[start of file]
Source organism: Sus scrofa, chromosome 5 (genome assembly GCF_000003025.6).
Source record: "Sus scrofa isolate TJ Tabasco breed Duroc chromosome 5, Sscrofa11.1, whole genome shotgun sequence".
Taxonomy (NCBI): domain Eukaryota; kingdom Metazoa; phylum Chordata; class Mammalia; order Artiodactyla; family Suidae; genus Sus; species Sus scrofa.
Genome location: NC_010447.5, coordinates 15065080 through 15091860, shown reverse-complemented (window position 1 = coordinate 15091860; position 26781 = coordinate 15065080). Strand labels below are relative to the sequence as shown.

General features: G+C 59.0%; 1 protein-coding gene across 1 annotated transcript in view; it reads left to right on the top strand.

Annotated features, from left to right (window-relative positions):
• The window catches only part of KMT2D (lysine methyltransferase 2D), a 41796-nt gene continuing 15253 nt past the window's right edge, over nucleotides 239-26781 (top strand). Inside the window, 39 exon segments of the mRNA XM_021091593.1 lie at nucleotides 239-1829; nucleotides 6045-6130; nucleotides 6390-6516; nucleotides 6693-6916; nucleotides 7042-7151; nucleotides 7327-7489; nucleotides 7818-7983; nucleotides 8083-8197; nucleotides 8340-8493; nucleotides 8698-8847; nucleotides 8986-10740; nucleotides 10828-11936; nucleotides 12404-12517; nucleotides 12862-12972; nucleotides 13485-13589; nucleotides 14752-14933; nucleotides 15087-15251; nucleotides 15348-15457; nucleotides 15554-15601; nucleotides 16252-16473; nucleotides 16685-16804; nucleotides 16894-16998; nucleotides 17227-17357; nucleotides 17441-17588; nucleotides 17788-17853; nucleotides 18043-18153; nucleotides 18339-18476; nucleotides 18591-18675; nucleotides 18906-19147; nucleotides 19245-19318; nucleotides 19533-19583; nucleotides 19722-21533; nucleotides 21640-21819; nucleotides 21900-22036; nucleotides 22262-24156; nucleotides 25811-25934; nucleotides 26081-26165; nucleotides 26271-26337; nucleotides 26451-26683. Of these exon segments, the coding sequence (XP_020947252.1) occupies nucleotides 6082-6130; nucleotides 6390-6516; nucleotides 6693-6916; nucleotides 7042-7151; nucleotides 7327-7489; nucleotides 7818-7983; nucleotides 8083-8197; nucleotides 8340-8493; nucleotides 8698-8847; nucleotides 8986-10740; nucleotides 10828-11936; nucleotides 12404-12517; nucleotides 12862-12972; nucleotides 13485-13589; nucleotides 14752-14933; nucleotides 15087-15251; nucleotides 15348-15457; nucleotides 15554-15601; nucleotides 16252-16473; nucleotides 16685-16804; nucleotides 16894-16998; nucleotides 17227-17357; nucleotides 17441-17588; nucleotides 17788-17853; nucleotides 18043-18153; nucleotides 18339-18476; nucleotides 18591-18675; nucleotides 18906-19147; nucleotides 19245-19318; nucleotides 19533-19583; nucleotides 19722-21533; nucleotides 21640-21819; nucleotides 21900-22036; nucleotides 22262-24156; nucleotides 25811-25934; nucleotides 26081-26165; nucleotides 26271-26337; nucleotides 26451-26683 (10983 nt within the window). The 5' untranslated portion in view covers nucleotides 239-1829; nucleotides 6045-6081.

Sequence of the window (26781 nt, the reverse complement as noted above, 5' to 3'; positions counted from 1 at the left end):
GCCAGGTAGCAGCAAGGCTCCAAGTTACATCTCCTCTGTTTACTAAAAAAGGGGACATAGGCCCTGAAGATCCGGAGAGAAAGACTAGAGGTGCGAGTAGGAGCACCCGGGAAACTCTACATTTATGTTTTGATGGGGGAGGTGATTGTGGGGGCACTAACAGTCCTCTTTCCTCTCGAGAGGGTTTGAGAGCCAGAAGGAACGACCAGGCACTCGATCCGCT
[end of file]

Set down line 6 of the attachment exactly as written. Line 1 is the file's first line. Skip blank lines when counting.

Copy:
Annotated features, from left to right (window-relative positions):